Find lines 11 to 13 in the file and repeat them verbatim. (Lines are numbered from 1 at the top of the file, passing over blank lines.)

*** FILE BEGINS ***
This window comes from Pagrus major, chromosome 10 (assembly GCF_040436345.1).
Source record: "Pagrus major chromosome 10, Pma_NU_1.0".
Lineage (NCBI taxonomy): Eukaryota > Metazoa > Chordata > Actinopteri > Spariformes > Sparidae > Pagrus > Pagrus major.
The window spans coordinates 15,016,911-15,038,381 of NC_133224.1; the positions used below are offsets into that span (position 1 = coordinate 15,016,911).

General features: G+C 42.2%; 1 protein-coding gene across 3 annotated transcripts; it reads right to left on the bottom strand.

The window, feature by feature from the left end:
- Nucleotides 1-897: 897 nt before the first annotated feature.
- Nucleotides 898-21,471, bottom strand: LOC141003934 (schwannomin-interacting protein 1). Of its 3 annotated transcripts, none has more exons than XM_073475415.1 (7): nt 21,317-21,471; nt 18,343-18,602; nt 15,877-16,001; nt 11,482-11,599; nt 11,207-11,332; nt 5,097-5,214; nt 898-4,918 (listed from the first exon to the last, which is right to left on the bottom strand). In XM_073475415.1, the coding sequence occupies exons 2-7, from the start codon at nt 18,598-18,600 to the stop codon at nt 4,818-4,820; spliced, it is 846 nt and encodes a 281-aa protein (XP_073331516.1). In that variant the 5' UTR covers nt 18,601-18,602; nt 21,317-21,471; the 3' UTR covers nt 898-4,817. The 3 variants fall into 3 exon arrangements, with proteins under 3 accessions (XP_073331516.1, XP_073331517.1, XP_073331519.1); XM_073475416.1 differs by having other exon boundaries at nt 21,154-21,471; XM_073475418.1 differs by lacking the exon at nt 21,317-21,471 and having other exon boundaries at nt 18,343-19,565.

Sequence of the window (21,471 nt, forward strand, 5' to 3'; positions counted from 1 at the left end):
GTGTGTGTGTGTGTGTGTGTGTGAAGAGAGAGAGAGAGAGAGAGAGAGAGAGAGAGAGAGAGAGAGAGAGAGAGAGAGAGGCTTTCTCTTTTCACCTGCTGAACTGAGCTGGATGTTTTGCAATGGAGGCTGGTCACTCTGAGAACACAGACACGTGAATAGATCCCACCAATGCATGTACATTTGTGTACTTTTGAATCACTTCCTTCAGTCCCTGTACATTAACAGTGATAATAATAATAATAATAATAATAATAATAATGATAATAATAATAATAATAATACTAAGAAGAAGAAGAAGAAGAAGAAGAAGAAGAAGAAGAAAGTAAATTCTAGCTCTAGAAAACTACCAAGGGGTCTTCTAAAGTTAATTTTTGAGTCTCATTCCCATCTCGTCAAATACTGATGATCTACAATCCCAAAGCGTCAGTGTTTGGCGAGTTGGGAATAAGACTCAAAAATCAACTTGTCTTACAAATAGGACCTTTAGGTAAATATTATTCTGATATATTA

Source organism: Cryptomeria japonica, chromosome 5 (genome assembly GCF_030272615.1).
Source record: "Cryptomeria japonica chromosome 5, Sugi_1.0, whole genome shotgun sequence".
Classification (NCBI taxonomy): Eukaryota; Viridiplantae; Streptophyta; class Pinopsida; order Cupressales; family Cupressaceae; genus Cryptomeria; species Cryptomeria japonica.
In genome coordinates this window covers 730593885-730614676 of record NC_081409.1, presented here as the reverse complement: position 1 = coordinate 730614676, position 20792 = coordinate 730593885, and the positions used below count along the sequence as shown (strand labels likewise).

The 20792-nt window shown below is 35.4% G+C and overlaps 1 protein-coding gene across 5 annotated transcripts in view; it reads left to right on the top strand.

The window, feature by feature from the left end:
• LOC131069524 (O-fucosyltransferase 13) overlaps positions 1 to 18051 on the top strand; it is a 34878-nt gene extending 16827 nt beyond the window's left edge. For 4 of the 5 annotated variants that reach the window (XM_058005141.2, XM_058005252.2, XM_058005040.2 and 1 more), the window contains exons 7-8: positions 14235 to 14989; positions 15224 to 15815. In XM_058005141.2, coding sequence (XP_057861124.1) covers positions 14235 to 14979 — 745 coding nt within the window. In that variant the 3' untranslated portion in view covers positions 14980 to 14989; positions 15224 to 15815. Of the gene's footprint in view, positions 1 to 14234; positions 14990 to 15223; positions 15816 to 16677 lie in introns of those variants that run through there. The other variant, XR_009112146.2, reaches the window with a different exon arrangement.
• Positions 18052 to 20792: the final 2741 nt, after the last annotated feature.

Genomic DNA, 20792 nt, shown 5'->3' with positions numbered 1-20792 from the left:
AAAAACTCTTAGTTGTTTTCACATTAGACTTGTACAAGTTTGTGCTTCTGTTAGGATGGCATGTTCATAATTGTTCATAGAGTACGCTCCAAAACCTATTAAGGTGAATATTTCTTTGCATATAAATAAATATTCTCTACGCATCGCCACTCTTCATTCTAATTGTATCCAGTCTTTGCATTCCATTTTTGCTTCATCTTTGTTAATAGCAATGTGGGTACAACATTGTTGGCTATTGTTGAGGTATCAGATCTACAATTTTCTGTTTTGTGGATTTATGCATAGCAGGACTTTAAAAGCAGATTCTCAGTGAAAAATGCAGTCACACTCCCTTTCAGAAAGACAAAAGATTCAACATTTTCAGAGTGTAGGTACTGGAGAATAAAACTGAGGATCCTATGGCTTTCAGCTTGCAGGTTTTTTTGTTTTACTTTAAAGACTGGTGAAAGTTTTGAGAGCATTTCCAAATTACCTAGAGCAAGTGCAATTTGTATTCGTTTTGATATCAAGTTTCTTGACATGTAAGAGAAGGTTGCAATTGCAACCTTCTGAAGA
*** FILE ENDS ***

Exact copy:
Source organism: Cryptomeria japonica, chromosome 5 (genome assembly GCF_030272615.1).
Source record: "Cryptomeria japonica chromosome 5, Sugi_1.0, whole genome shotgun sequence".
Classification (NCBI taxonomy): Eukaryota; Viridiplantae; Streptophyta; class Pinopsida; order Cupressales; family Cupressaceae; genus Cryptomeria; species Cryptomeria japonica.